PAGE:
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    Tanzania: No Going Back On Road Overloading Rule - Govt



    Overload.

    Dar es Salaam — The government has said that it will stick to provisions of the newly-adopted East African Community Vehicle Load Control Act, 2016 despite complaints from transporters.

    The minister for Works, Transport and Communications, Mr Isack Kamwelwe, said the government incurred costs to ensure the new law got adopted, there was no way it could renege on it at this stage.

    He made the remarks on Wednesday during the launch of a Vehicle Tracking System (VTS) for the Surface and Marine Transport Regulatory Authority (Sumatra).

    Transporters say the law will not only kick them out of the business but also make the Dar es Salaam Port less attractive especially to goods destined for Southern African Development Community (Sadc) member states.

    Passed in 2017, the law aims at protecting roads by curbing overloading. Vehicles with a gross weight of 3,500kg and over have to go through every weighbridge along respective routes. The weight in axle of super single tyres has been lowered to 8.5 tonnes, from 10 tonnes. The law slaps a $15,000 (about Sh35 million) fine or three-year jail term or both for contravening the weight rules.

    But transporters say the gross weight stipulated in the law puts Tanzania's ports at a disadvantage within Sadc.

    "This is as good as telling countries like the Democratic Republic of Congo (DRC), Zambia and Malawi not to use our port," Tanzania Association of Transporters Vice-President, Omar Kiponza told The Citizen yesterday.

    The Vice chairman for Tanzania Truck Owners Association (Tatoa), Mr Elias Lukumay said Tanzania has every reason to prioritise Sadc because up to 70 per cent of goods passing through the Port of Dar es Salaam are destined for the DRC, Zambia, Malawi and partly, Zimbabwe. But according to Mr Kamwelwe, transporters who are not happy with the law are those who started business without conducting a thorough research.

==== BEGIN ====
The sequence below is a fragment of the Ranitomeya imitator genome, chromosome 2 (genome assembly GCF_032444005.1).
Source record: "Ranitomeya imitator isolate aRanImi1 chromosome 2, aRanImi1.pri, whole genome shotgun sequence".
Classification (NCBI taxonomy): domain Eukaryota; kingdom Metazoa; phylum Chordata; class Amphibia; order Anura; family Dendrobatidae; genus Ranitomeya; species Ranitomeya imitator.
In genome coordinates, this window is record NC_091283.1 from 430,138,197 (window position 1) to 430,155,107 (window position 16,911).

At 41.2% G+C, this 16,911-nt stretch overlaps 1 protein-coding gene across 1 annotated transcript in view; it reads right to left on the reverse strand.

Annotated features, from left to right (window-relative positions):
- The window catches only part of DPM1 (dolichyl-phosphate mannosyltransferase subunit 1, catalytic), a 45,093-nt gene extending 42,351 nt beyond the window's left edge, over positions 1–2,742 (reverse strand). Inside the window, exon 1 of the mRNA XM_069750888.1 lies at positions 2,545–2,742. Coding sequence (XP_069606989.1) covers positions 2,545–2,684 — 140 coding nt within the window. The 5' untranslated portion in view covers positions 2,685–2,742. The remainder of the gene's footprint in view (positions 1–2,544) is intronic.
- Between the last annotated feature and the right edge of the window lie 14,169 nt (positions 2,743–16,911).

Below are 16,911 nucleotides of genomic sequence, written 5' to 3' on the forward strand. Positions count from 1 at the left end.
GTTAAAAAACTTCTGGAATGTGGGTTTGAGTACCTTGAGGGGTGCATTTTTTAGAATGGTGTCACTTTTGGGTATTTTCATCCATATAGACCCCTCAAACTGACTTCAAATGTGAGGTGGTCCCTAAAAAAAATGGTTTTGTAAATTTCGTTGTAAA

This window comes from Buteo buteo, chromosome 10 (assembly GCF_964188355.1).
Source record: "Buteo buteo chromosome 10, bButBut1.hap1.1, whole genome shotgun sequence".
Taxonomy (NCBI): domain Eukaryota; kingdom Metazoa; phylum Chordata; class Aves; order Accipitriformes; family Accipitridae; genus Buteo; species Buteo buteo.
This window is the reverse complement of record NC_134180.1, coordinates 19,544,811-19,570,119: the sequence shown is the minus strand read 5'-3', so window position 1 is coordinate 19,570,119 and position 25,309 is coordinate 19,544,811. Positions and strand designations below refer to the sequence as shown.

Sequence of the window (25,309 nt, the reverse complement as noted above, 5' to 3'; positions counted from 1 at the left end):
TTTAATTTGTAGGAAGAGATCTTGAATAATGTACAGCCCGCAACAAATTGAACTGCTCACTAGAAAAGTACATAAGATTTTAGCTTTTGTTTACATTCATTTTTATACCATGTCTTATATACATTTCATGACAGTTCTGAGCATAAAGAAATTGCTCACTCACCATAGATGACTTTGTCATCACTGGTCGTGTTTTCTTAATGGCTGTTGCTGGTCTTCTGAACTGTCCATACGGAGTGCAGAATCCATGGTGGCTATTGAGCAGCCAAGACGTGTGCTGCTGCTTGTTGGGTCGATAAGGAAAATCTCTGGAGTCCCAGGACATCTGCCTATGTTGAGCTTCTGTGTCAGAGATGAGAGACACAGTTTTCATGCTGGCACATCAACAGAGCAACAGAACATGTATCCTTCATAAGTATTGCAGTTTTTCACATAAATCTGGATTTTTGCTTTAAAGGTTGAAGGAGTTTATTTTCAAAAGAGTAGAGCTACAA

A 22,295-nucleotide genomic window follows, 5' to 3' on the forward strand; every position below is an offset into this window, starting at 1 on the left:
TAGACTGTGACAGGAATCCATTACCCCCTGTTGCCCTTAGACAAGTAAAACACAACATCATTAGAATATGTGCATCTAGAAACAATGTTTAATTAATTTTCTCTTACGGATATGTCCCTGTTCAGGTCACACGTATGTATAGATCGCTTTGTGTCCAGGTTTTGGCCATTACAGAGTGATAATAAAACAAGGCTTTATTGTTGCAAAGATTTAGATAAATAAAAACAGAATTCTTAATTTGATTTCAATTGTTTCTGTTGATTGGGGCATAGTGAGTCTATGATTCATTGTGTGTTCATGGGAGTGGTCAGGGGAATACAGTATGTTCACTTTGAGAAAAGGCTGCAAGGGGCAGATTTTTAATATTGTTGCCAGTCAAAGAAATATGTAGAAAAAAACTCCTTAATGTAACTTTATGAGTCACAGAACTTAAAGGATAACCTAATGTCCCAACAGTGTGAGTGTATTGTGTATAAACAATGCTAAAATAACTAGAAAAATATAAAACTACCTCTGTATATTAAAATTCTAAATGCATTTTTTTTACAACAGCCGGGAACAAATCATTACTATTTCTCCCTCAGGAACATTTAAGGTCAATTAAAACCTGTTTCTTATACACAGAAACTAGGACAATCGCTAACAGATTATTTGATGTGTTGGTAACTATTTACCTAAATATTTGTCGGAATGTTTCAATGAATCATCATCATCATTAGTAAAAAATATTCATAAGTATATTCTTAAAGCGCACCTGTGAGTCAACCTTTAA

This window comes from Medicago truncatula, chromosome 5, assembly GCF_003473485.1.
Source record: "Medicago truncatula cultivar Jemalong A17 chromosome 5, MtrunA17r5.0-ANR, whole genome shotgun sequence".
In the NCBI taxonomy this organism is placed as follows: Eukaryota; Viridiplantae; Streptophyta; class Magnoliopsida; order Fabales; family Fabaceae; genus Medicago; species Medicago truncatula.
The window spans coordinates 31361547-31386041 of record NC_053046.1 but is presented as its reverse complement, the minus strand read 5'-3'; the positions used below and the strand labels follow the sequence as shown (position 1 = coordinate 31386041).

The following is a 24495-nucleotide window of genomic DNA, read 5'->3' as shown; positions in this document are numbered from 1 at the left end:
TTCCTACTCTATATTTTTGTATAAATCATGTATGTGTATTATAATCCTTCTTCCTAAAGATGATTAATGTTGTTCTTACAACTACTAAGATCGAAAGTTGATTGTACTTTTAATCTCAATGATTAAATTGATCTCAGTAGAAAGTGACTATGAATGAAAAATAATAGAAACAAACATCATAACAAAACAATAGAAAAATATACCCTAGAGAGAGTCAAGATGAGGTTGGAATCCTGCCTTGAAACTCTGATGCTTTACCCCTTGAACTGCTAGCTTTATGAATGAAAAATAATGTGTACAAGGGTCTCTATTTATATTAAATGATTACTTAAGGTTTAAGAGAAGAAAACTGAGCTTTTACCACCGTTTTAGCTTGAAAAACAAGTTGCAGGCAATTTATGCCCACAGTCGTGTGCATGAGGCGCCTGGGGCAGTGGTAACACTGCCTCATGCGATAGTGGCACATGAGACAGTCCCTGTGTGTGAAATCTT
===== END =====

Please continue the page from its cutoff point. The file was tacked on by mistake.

The Tanzania Association of Transporters Vice-President, Omar Kiponza told The Citizen yesterday that implementing the law will have dire consequences on the economy and begged for time to prepare.

    "The law must be put aside for two years as transporters phase out the super single tyre trailers in their fleets. These vehicles account for 95 per cent of all trucks in the country," he said.

    Mr Kamwelwe said various stakeholders, including transporters, were involved during the preparation of the law.

    "Those that are complaining about the law never attended meetings or they sent representatives," he said.

    However, to Mr Kiponza says they did attend the meetings and registered their opposition but they ignored their views.

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